A new report from the CDC provides the first analysis of the population-based impact of the Affordable Care Act. The analysis used data from the 2014 Behavioral Risk Factor Surveillance System, a state-based ongoing survey of adult Americans about health risk behaviors, chronic conditions, health care access and use of preventive care. As for previous studies, this study found that challenges to accessing care are highest for adults with less than a high school education, are unmarried, unemployed, racial/ethnic minorities and people living in poverty. Adjusting for age differences, the study found a sizeable difference between states that chose to expand Medicaid and those that did not for health coverage (85.3% vs. 79.1%, respectively), having a usual source of care (73.8% vs. 69.7%), and experiencing a cost barrier to receiving needed care (15.3% vs. 18.5%). Interestingly there was almost no difference in the age-adjusted rate of having had a routine check up in the last year (65.0% vs. 64.9%). The report also compares rates of preventive care, cancer screenings and specific cost barriers by income level, region of the country, and type of coverage. For example, 27.8% of uninsured American adults reported that they had to pay off medical bills over time in 2014 while only 21.9% of people with public coverage and 22.1% of privately insured Americans faced that barrier. About half as many uninsured American adults received flu vaccines in 2014 (18.0%) than those with public (37.4%) or private (36.7%) coverage. The ERC region compares well in most categories with the rest of the nation.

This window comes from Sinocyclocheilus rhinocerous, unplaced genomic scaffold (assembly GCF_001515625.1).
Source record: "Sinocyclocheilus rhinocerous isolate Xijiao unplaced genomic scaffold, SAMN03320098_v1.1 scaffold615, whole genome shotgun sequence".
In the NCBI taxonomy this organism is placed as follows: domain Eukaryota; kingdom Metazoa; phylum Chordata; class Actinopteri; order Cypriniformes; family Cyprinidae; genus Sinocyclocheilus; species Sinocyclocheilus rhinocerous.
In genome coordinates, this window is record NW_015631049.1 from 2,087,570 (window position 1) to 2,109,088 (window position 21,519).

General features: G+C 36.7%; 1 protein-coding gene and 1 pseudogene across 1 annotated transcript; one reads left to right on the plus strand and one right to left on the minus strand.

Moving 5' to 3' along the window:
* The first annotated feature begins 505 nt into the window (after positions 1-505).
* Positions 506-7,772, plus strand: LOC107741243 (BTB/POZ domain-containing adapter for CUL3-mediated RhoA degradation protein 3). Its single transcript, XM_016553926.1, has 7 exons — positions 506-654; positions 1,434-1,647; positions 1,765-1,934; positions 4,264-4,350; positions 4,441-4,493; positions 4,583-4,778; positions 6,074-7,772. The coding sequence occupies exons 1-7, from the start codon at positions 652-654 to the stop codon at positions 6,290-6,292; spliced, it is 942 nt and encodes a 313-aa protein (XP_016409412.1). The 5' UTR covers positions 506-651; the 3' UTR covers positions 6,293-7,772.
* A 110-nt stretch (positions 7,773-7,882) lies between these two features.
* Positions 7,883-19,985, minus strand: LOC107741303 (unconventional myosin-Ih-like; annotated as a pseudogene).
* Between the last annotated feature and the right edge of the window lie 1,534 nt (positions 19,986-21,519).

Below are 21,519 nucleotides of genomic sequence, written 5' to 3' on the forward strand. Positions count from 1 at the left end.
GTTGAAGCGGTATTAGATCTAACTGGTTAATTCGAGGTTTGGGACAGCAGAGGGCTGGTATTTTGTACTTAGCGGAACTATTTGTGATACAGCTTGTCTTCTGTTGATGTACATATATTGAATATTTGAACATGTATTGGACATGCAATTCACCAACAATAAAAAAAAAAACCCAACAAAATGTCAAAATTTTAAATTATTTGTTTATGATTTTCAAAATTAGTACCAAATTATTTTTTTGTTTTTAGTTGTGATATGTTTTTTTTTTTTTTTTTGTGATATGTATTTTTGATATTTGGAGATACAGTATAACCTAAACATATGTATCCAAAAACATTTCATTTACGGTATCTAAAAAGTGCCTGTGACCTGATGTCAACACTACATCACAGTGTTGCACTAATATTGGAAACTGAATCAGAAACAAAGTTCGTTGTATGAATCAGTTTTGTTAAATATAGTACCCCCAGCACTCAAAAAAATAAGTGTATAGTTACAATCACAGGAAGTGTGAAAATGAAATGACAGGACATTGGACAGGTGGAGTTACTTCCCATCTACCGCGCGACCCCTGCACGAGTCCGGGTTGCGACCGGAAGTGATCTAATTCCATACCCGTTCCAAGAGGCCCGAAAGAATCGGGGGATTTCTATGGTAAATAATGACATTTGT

|Insured at the time of the interview||Routine checkup in the last year||Cost barrier to needed health care in the last year|
|US Medicaid expansion states||85.3%||65.0%||15.3%|
|US Medicaid non-expansion states||79.1%||64.9%||18.5%|